Soho

SoHo is named for its location: South of Houston Street. It is bounded roughly by Houston Street on the north, Lafayette Street on the east, Canal Street on the south, and Varick Street on the west.

What was once considered an outcast neighborhood because it was industrial neighborhood is now one of the most fashionable and desirable places to live in New York City. By restoring the old warehouses into spacious and attractive lofts, Soho first was a place for poor artists to live and showcase their larger than life pieces has become a trendy place to live and the area flourished. The residents in this neighborhood are mostly well-to-do professionals and still a lot of artists; many celebrities live here as well. Several new hotels have also opened in the area making Soho a desirable place for international tourists.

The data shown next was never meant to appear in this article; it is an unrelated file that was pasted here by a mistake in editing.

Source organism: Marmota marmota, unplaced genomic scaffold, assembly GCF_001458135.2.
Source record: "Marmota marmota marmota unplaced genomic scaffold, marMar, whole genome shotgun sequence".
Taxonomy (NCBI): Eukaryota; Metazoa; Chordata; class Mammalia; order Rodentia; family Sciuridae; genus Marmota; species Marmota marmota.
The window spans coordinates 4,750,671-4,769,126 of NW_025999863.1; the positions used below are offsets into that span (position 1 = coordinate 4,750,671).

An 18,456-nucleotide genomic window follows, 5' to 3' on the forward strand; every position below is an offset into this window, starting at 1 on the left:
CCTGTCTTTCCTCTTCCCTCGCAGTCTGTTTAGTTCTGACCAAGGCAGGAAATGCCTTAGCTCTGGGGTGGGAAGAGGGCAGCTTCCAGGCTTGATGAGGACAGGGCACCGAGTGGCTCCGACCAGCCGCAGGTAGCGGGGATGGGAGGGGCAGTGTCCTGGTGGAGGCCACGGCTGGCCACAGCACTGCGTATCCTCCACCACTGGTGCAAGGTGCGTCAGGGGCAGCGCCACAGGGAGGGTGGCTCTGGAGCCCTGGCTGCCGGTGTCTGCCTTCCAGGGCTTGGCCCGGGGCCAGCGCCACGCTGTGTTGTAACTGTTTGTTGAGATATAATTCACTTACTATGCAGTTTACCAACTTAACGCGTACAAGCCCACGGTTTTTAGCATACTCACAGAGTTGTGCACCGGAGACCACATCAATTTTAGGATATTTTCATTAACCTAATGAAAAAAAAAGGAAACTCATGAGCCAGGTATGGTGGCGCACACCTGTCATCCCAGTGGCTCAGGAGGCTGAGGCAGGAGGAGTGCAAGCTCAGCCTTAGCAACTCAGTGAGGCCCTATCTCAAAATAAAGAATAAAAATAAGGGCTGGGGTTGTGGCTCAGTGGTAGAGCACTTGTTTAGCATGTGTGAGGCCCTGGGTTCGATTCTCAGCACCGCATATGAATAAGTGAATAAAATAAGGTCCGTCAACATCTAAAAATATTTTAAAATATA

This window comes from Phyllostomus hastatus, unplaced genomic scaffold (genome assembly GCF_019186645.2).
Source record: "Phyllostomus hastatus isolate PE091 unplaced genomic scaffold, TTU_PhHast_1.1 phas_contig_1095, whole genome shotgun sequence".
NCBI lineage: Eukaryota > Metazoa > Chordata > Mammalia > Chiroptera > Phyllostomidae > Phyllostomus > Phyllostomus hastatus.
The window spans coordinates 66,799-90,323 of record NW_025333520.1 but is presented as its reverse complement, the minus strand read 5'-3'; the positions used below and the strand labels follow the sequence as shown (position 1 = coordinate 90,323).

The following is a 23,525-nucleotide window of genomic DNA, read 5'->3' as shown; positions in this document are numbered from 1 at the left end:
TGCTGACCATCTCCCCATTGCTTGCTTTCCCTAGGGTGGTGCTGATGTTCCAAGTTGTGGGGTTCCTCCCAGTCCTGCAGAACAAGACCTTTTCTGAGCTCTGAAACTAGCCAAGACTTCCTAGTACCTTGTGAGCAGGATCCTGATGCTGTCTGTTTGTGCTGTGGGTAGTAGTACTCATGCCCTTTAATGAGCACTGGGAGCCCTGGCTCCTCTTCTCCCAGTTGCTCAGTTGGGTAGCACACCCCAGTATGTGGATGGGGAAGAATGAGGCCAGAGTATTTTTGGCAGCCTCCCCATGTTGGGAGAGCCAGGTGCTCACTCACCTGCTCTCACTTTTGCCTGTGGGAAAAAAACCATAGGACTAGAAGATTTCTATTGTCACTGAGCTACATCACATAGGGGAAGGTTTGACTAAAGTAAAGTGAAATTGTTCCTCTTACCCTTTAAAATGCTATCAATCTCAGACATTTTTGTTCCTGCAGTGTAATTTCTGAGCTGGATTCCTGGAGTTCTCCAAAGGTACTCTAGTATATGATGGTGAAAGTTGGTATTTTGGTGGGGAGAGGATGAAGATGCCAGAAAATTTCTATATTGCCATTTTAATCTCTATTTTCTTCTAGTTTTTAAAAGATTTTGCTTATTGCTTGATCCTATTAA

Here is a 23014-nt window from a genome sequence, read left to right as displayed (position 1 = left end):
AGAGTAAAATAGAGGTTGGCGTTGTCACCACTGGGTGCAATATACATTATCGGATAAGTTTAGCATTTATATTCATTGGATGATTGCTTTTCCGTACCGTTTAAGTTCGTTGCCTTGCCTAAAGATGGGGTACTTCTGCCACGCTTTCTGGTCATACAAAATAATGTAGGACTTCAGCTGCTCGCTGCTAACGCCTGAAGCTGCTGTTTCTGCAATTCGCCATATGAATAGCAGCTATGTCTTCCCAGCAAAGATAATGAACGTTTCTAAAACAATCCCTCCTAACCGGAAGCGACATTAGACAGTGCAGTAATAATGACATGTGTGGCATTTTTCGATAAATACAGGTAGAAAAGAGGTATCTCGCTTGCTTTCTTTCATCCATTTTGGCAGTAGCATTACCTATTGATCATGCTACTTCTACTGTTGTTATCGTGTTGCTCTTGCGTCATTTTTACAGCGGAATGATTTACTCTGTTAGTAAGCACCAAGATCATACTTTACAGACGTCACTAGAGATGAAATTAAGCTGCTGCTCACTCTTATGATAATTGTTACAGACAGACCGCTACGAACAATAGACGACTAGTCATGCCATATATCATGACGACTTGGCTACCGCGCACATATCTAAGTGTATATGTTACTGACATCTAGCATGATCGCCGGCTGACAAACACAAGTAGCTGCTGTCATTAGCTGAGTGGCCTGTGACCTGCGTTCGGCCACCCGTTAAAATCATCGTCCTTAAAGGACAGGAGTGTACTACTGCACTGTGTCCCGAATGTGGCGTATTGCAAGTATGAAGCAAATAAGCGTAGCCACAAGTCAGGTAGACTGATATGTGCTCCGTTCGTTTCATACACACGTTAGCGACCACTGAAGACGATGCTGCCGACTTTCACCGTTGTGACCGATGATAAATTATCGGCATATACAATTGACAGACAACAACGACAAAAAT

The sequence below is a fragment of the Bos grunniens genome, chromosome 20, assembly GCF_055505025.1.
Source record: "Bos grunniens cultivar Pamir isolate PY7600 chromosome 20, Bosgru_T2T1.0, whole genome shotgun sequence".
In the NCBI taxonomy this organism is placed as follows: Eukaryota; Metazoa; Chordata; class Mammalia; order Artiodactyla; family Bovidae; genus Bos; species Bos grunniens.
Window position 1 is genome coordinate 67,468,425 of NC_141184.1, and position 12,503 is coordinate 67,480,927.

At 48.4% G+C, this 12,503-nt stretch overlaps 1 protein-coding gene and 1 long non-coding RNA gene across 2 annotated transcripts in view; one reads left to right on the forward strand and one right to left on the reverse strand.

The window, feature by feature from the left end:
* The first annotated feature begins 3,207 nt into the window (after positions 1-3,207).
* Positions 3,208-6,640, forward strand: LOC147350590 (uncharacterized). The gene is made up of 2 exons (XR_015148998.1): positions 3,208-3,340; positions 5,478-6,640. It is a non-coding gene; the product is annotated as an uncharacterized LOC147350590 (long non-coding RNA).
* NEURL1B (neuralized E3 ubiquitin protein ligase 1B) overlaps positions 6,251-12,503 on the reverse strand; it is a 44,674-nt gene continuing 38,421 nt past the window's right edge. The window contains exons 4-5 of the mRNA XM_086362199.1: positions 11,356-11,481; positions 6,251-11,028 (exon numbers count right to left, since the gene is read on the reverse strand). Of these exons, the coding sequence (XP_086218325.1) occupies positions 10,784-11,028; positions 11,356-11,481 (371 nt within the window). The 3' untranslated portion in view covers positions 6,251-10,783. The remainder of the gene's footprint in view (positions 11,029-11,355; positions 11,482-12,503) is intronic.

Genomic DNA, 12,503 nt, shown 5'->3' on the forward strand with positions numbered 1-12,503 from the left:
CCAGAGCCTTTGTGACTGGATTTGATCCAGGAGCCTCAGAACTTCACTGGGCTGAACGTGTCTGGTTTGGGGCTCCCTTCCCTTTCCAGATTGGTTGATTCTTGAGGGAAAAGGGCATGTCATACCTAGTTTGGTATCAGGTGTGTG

The neighborhood is popular with European tourists because of its upscale shopping. From Chanel to Prada, SoHo has become an extension of Madison Avenue, with the same stores offering more distinctly downtown trendy pieces. Nineteenth century warehouse cast iron architecture characterizes the neighborhood as does the many loft spaces located above the shops. It has long considered one of the most ?in? neighborhoods in the city, and as a result the weekends can be a bit busy with tourists both foreign and from other neighborhoods coming to shop and be seen. The hustle and bustle is mainly on Broadway and its intersecting cobblestone streets.

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